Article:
Cells were cultured on poly-l-ornithine/laminin-pre-coated glass coverslips and then fixed in 4% paraformaldehyde in PBS for 20 min at 4 °C. Double immunostainings were performed sequentially as described above [32]. In brief, cells were permeabilized with Triton 0.3% (10 min, RT), blocked with 2% BSA/5% goat serum in PBS (20 min, RT), and then incubated with anti-FUS antibody (sc-47711, Santa Cruz) 1:100 in 1% BSA/1% goat serum/PBS (ON, at 4 °C). Target detection was performed by goat anti-mouse Cy3 conjugated antibody (Jackson ImmunoResearch, 115-165-003; 1:300). After washing, cells were blocked with 10% normal mouse serum/1% goat serum/1% BSA (30 min, RT). Sequential labeling with a second primary antibody (anti-Islet-1/2 39.4D5, DSHB; 1:50) and detection with donkey anti-mouse Alexa Fluor 647 (Invitrogen A-31571; 1:100) was carried out. An endogenous GFP pattern was detected through expression from the HB9::GFP cassette. Nuclei were labeled with DAPI (Sigma, D9542; 1 μg/ml/PBS). Coverslips were mounted using ProLong Diamond Antifade Mountant (Thermo Fischer Scientific P-36961).

Confocal Microscopy and Post-Acquisition Analysis

Samples were imaged on a confocal laser scanning microscope (FluoView FV10i Olympus) by using a ×60 water immersion objective (NA 1.35). Images were captured at depth intervals of 0.3 μm and a resolution of 1024 × 1024 pixels. Laser intensity was set for each channel for optimal visualization of fluorescent labeling, and kept constant for each acquisition. All Z-stacks were processed with ImageJ/FIJI software and merged in Z-projection 16-bit color images. The intensity threshold was adjusted considering the signal of cells incubated without primary antibodies as background. Line scan analysis was performed with FIJI to plot the fluorescence intensity values along a selected line (intensity vs distance) after subtracting the background values obtained in a region next to cells that did not show fluorescence. The fluorescence intensity values obtained from the cytoplasmic region of the line scan analysis were then used to calculate the mean value +/− SEM.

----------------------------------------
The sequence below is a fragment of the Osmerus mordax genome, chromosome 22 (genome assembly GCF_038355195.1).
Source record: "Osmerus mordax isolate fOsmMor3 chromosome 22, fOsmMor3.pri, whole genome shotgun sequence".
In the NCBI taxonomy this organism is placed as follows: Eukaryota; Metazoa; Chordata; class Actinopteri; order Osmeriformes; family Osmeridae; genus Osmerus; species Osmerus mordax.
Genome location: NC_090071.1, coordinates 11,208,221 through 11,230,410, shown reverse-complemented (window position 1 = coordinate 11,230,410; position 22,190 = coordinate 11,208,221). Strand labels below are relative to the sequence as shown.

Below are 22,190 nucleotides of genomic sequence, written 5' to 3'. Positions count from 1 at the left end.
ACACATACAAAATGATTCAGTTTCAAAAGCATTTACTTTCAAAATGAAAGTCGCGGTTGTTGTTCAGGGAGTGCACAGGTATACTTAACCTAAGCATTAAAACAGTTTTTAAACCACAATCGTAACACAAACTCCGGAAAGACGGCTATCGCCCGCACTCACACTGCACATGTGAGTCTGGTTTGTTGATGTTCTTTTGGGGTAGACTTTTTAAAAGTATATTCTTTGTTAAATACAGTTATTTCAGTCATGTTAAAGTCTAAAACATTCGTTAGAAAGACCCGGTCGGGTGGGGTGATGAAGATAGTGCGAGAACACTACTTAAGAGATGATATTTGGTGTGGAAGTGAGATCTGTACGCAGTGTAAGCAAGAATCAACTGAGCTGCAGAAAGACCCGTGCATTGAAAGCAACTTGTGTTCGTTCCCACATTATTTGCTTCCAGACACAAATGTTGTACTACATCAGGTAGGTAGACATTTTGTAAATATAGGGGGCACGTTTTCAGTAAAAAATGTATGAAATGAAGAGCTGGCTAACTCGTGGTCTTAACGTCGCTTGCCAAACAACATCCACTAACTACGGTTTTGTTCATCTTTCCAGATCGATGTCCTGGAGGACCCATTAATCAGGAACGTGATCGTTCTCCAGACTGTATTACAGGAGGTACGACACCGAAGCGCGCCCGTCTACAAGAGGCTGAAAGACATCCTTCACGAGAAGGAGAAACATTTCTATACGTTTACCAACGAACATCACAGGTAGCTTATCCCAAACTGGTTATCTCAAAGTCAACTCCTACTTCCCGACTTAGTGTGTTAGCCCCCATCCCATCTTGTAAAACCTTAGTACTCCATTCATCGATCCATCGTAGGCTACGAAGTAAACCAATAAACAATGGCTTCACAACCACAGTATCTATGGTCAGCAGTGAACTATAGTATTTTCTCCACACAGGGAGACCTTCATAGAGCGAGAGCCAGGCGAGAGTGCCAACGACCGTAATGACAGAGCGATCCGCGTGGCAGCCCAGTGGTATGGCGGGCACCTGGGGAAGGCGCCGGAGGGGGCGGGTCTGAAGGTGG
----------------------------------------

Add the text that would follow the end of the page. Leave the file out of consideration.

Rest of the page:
Statistical Analysis

Results are expressed as means +/− SEM from biological triplicates. Statistical differences were analyzed by using two-tailed Student’s t test. A p value < 0.05 was considered as statistically significant: *p < 0.05, **p < 0.01, ***p < 0.001.

Data Availability

RNA sequencing raw data have been deposited at Gene Expression Omnibus (GSE 101097).


In Vitro Differentiation and FACS Purification of Spinal MNs from mESCs

Based on the protocol described in Wichterle [24, 33] (Fig. 1a), we differentiated in vitro spinal MNs from mESCs derived from a homozygous knock-in mouse (NAS, in preparation) carrying the FUS-P517L allele (FUSHOMO). The homozygous condition was initially selected in order to analyze the effects of the mutation in the absence of any wild-type protein.
Fig. 1

In vitro differentiation of mESC into spinal MNs. a. Schematic overview of the differentiation protocol: cell types, experimental treatments, and timing are indicated (d = day, RA = retinoic acid, SAG = smoothened agonist, FACS = fluorescence-activated cell sorting, GDNF = glial cell-derived neurotrophic factor, ESCs = embryonic stem cells, EBs = embryoid bodies, MNs = motor neurons). See text for details. Scale bar: 200 μm. b qRT-PCR profiling of stemness, primitive ectoderm, and neural/MN markers along differentiation of FUSHOMO mESCs to MNs. Cell types/differentiation days (2 to 6) are indicated on the x-axis. For each marker analyzed (indicated above), the expression peak is set as 1. Results are expressed in arbitrary units, relative to Atp5o as internal standard. c mESCs differentiated to MNs were isolated by FACS based on GFP expression level. Upon sorting, FUSHOMO GFP(−) (blue) and GFP(+) (red) cells were checked for purity. The figure shows the overlay of the purified populations. d qRT-PCR analysis of neural/MN progenitors and MN markers in sorted FUSHOMO GFP(+) (black bars) and GFP(−) cell populations (white bars). For each marker analyzed (indicated below), the expression peak is set as 1. Results are expressed in arbitrary units, relative to Atp5o as internal standard